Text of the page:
Econintersect: Outplacement agency Challenger, Gray & Christmas, Inc. reported 39% higher layoffs in January 2012 than January 2011 – but there is a story why readers should not believe why this is not an ominous start to 2012.
Econintersect normally publishers the Challenger data with the ADP Jobs Report (published yesterday).
John A. Challenger, chief executive officer stated:
Last year’s 38,519 January job cuts represent the lowest first-month total on record. Even then, the January 2011 total was higher than the previous month, when 32,004 job cuts were announced. This year marks the sixth consecutive year and the eleventh out of the last thirteen in which January job cuts surpassed the December total.
Leading the January surge were retailers and financial firms, which announced 12,426 job cuts and 7,611 job cuts, respectively. The retail total was the largest experienced by this sector since January 2010 (16,737). The retail job losses are unrelated to the departure of seasonal workers, which typically are not announced or reported as job cuts. Rather, the cuts are related to restructurings, store closings and other cost-cutting measures. The 7,611 job cuts in the financial sector mark the largest one-month total since September 2011, when 31,167 job cuts were announced (most of which came from a single announcement by Bank of America).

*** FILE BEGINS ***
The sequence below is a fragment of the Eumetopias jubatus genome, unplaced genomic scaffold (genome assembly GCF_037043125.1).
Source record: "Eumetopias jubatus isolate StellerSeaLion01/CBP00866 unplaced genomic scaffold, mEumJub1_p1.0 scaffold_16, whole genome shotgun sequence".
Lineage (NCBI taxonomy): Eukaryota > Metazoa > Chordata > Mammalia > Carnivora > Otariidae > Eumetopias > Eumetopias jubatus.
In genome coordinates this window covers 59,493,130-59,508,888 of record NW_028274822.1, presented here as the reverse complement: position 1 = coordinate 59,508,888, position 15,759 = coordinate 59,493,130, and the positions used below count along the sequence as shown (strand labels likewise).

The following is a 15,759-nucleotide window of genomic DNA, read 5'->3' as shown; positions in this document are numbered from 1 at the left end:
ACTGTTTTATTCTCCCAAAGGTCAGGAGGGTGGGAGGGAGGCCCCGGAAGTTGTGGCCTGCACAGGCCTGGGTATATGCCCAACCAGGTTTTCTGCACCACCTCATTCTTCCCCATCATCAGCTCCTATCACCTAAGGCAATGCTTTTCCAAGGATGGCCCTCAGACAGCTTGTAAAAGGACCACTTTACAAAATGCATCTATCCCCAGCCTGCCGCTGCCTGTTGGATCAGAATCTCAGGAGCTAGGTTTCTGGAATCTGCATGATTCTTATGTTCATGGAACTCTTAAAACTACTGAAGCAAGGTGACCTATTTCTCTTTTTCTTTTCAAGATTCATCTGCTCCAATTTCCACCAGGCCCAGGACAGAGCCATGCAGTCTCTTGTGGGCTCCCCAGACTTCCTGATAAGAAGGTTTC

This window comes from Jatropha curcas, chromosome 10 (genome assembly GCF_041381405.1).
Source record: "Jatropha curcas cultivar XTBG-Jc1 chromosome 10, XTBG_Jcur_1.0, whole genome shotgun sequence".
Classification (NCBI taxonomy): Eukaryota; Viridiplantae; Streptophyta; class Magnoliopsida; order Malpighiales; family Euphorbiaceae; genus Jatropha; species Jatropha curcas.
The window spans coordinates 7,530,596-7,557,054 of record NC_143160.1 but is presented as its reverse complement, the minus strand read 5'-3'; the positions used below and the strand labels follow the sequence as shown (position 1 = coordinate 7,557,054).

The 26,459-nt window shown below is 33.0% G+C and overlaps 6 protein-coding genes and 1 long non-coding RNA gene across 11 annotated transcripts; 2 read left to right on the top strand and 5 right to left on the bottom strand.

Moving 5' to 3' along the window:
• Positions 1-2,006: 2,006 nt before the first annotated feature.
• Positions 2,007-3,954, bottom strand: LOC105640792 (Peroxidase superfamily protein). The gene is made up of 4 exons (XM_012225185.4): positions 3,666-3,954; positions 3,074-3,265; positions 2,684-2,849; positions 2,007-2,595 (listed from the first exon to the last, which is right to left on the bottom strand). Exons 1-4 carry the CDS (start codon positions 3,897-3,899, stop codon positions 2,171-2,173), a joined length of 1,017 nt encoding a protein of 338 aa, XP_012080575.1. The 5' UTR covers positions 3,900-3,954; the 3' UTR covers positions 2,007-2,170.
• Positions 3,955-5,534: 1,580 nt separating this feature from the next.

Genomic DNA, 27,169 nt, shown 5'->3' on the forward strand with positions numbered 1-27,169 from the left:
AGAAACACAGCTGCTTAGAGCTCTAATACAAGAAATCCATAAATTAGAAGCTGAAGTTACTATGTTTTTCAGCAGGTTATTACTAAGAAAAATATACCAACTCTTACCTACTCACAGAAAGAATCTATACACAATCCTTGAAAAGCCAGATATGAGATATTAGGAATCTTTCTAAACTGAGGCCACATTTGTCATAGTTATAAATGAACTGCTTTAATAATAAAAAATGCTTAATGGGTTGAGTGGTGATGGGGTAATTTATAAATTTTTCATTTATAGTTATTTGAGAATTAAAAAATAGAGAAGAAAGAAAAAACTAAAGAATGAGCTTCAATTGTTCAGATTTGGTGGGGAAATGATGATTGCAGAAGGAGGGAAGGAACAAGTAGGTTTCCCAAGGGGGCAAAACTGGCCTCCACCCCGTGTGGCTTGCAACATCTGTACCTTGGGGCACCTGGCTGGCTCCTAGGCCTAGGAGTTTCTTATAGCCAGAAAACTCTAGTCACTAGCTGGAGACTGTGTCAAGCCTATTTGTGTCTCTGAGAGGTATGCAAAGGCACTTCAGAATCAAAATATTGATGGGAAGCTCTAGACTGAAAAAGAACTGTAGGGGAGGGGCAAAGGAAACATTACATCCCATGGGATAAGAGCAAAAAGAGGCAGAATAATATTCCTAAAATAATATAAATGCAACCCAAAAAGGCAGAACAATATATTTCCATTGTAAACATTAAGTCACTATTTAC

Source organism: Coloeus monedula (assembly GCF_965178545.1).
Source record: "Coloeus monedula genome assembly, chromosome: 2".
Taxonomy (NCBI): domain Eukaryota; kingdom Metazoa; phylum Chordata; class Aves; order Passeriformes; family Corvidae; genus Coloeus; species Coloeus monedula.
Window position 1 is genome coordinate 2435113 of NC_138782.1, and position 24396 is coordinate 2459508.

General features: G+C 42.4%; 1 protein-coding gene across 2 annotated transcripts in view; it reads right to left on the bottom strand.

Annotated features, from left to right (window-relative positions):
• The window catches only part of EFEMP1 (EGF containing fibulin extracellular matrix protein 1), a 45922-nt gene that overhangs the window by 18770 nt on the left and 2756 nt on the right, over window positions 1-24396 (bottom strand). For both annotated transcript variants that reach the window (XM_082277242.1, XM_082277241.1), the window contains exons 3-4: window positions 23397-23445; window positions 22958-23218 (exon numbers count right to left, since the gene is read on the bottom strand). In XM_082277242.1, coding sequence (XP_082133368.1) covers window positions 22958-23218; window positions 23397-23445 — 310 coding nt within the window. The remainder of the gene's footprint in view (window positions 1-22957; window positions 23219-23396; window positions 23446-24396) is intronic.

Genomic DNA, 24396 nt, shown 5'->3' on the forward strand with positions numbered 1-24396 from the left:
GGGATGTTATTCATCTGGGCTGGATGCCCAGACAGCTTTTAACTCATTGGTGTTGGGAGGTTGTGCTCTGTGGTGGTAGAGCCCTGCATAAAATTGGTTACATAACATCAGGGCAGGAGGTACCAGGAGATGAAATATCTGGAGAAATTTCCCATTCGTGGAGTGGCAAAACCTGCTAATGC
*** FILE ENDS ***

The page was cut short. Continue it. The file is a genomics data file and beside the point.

For the second consecutive month, the government sector saw relatively few job cuts, with these employers announcing just 3,021 layoffs in January. That was up slightly from 2,183 in December. The two low job-cut months is undoubtedly a welcome trend in a sector that averaged 15,255 job cuts per month in 2011 and announced a total of 325,319 job cut in the 24-month period ending in December.
Of course, it is far too early to say whether we will continue to see low job-cut figures in government. It is highly unlikely, considering that many cities and states continue to struggle with budget deficits. And, then there is the federal level of government, which remains under intense pressure to cut costs. As a result, we expect government layoffs to be heavy again this year.
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